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ACMA: Tech giants’ code to handle fake news fails to meet expectations

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“The draft code released by DIGI for public consultation is a long way from the model that we proposed to address these important issues.”

Under the proposed model, a tech company would agree to measures to address the ACMA’s concerns, which are based on the risk of harm to a user, and how they will report back on their attempts to meet these measures.

But the draft code does not provide the specific measures. Instead, it outlines examples such as flagging or demoting content and stopping receiving revenue on ads based on disinformation.

The code defines disinformation as “inauthentic behaviour” for economic gain or that is designed to mislead and may cause harm. It does not include misleading ads, satire or clearly identified news and commentary.

Decisions on what measures need to be taken will be based on factors like the severity of the post or article, who is involved in its creation, the speed at which it is disseminated and whether it is “maliciously motivated”.

This could mean that posts or articles from anti-vaxxers or conspiracy theories that are not published with malice may not be removed or placed lower in a newsfeed.

The code also explicitly states companies will not have to remove content on the basis that it is misleading or false if it isn’t unlawful, to balance removal of harmful content with rights of users to engage in free speech.

The companies can opt-in or opt-out of the code as they wish. It excludes articles sent on private messaging apps such as Facebook Messenger and WhatsApp.

Ms O’Loughlin said the ACMA will meet with the tech platforms later this week for further discussions. Consultations about the code are taking place until November 24.

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DIGI’s code is the first voluntary proposal to be created by the tech giants. It also has been released at a crucial time for the tech giants, which are waiting on the imminent release of a finalised compulsory code that will make Facebook and Google pay news outlets for use of their content.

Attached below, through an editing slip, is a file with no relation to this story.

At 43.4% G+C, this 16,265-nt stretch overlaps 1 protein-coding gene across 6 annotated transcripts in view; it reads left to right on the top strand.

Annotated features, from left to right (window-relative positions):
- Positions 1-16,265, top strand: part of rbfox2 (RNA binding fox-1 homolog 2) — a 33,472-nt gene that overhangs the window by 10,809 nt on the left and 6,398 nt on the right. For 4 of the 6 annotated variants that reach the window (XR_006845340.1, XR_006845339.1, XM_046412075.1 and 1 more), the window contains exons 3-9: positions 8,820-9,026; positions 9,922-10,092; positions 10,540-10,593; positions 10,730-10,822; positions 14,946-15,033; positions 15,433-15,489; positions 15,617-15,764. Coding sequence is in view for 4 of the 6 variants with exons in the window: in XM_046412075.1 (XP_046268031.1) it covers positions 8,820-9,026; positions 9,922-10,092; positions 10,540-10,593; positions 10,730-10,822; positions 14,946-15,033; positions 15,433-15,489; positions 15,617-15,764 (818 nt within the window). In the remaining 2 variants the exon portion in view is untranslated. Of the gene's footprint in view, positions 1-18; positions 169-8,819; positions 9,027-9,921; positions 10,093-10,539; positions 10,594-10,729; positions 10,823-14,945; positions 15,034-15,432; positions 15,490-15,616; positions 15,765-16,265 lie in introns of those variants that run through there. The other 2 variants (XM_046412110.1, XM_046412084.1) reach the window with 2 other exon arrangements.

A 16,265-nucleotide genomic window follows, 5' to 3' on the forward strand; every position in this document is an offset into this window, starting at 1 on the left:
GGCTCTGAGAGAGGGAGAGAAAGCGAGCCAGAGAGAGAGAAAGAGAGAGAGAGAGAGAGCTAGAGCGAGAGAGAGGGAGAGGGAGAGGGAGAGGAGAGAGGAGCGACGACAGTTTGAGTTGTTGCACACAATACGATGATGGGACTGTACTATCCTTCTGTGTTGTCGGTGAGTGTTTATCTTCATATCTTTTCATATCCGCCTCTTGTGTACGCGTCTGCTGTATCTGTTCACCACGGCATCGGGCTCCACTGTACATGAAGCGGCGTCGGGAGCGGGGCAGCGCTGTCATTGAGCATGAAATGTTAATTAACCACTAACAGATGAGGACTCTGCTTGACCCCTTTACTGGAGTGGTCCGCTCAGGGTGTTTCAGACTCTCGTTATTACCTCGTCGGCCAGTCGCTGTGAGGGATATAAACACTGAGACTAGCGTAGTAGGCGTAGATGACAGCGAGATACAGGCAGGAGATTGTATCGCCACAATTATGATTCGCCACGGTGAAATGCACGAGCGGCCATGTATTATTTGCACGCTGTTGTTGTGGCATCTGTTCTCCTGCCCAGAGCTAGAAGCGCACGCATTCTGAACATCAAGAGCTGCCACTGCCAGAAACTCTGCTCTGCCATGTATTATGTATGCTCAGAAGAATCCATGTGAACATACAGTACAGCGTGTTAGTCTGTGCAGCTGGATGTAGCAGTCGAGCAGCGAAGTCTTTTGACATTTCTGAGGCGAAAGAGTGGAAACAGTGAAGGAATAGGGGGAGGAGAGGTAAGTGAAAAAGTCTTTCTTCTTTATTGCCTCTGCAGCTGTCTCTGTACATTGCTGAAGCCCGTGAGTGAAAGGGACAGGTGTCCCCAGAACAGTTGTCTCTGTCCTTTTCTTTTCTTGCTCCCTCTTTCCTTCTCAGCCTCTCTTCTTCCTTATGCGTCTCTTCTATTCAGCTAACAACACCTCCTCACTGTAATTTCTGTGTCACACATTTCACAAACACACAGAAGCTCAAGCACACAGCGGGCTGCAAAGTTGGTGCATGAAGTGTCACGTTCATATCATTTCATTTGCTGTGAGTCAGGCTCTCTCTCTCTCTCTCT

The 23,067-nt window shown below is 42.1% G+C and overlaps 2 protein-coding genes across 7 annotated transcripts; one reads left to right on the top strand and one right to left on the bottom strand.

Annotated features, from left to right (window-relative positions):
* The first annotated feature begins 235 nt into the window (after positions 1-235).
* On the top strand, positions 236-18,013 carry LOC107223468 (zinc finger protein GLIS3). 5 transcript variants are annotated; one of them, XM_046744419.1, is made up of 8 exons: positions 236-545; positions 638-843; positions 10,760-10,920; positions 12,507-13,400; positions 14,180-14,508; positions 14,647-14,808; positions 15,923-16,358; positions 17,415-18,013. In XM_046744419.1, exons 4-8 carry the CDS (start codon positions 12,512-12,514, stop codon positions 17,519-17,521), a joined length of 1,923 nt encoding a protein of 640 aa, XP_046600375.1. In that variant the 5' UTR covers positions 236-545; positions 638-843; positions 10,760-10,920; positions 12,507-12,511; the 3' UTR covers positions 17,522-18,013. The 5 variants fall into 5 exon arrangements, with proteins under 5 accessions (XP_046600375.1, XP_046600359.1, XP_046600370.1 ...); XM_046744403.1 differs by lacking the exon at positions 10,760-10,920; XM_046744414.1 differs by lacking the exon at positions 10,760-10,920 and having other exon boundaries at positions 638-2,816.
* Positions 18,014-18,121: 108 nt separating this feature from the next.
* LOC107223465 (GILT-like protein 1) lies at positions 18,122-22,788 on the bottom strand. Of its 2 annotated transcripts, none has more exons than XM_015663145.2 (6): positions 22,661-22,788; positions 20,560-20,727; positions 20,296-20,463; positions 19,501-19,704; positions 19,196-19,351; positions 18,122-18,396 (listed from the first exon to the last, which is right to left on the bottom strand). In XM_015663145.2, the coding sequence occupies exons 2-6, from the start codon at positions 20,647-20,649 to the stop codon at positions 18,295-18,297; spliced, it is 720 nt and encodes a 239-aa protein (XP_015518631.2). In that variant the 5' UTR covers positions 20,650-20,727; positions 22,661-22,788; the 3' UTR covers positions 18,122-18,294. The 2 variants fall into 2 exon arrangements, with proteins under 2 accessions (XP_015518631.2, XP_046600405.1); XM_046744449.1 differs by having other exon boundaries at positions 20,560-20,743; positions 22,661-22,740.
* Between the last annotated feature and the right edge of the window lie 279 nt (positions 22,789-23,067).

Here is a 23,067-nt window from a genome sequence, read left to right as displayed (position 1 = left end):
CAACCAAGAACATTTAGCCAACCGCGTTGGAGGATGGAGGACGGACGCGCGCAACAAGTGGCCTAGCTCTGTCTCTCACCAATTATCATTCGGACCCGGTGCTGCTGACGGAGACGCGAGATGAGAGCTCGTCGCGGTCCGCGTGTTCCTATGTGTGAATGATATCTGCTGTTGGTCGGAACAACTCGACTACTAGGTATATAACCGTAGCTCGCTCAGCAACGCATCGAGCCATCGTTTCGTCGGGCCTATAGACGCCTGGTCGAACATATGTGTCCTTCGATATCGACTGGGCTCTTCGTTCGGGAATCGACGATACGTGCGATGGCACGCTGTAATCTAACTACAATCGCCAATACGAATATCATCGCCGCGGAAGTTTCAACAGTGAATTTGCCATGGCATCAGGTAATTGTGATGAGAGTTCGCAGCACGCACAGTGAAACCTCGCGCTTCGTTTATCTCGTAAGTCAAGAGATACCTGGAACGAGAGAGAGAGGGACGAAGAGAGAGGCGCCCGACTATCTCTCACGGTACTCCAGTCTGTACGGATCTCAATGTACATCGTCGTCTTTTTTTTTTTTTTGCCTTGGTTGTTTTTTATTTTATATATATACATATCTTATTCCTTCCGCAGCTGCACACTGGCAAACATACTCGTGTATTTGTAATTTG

Separately, a report released by the Australian Competition and Consumer Commission last week found that Australians were being “extensively tracked” online, with Google and Facebook the key recipients of the data.

The ACCC analysed the 1000 most popular websites in Australia and found Google’s third party scripts on 80 per cent of the websites, while Facebook’s were present on 40 per cent. Third party scripts can be embedded into websites to collect analytics or for advertising purposes.

The report also found that Google and Facebook had increased their dominance of the online advertising market to 81 per cent in 2019, up from 73 per cent in 2018.

“Based on information provided to the ACCC, for a typical AU$100 spent by advertisers on
online advertising in 2019, $53 went to Google, $28 to Facebook and $19 to all other
websites and ad tech,” the Digital Platform Services interim report said.

ACCC chairman Rod Sims said the figures underscored the difficulty faced by news media businesses, in particular newspapers, in competing for a slice of the digital advertising pie.

“It’s a difficult environment to be in if you’re relying on online advertising with Google and Facebook growing so quickly,” Mr Sims said.

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